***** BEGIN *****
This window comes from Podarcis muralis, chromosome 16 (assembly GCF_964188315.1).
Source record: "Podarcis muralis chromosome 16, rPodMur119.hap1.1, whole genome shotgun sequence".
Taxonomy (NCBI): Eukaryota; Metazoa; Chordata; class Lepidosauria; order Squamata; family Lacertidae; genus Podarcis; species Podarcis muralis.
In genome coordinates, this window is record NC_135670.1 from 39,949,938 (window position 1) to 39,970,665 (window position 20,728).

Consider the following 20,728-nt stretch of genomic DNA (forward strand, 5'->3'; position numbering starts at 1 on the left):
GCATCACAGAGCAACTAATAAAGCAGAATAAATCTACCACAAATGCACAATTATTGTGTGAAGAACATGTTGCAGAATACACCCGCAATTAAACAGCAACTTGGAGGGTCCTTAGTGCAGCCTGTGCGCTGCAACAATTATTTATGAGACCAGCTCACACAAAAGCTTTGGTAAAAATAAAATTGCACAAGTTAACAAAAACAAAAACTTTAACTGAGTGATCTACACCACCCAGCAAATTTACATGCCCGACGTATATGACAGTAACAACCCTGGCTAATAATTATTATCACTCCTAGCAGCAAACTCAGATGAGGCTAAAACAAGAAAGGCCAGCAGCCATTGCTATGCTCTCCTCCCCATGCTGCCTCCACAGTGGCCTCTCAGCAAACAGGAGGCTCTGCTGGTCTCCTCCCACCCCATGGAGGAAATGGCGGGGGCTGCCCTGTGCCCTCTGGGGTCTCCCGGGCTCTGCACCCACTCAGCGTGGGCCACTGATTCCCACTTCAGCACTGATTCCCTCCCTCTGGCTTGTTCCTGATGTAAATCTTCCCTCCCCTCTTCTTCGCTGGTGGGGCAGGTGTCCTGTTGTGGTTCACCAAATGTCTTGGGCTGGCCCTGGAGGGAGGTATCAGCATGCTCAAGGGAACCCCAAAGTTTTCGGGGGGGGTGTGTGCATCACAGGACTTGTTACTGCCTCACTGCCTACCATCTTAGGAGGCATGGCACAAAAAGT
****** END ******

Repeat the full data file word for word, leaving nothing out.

This window comes from Podarcis muralis, chromosome 16 (assembly GCF_964188315.1).
Source record: "Podarcis muralis chromosome 16, rPodMur119.hap1.1, whole genome shotgun sequence".
Taxonomy (NCBI): Eukaryota; Metazoa; Chordata; class Lepidosauria; order Squamata; family Lacertidae; genus Podarcis; species Podarcis muralis.
In genome coordinates, this window is record NC_135670.1 from 39,949,938 (window position 1) to 39,970,665 (window position 20,728).

Consider the following 20,728-nt stretch of genomic DNA (forward strand, 5'->3'; position numbering starts at 1 on the left):
GCATCACAGAGCAACTAATAAAGCAGAATAAATCTACCACAAATGCACAATTATTGTGTGAAGAACATGTTGCAGAATACACCCGCAATTAAACAGCAACTTGGAGGGTCCTTAGTGCAGCCTGTGCGCTGCAACAATTATTTATGAGACCAGCTCACACAAAAGCTTTGGTAAAAATAAAATTGCACAAGTTAACAAAAACAAAAACTTTAACTGAGTGATCTACACCACCCAGCAAATTTACATGCCCGACGTATATGACAGTAACAACCCTGGCTAATAATTATTATCACTCCTAGCAGCAAACTCAGATGAGGCTAAAACAAGAAAGGCCAGCAGCCATTGCTATGCTCTCCTCCCCATGCTGCCTCCACAGTGGCCTCTCAGCAAACAGGAGGCTCTGCTGGTCTCCTCCCACCCCATGGAGGAAATGGCGGGGGCTGCCCTGTGCCCTCTGGGGTCTCCCGGGCTCTGCACCCACTCAGCGTGGGCCACTGATTCCCACTTCAGCACTGATTCCCTCCCTCTGGCTTGTTCCTGATGTAAATCTTCCCTCCCCTCTTCTTCGCTGGTGGGGCAGGTGTCCTGTTGTGGTTCACCAAATGTCTTGGGCTGGCCCTGGAGGGAGGTATCAGCATGCTCAAGGGAACCCCAAAGTTTTCGGGGGGGGTGTGTGCATCACAGGACTTGTTACTGCCTCACTGCCTACCATCTTAGGAGGCATGGCACAAAAAGT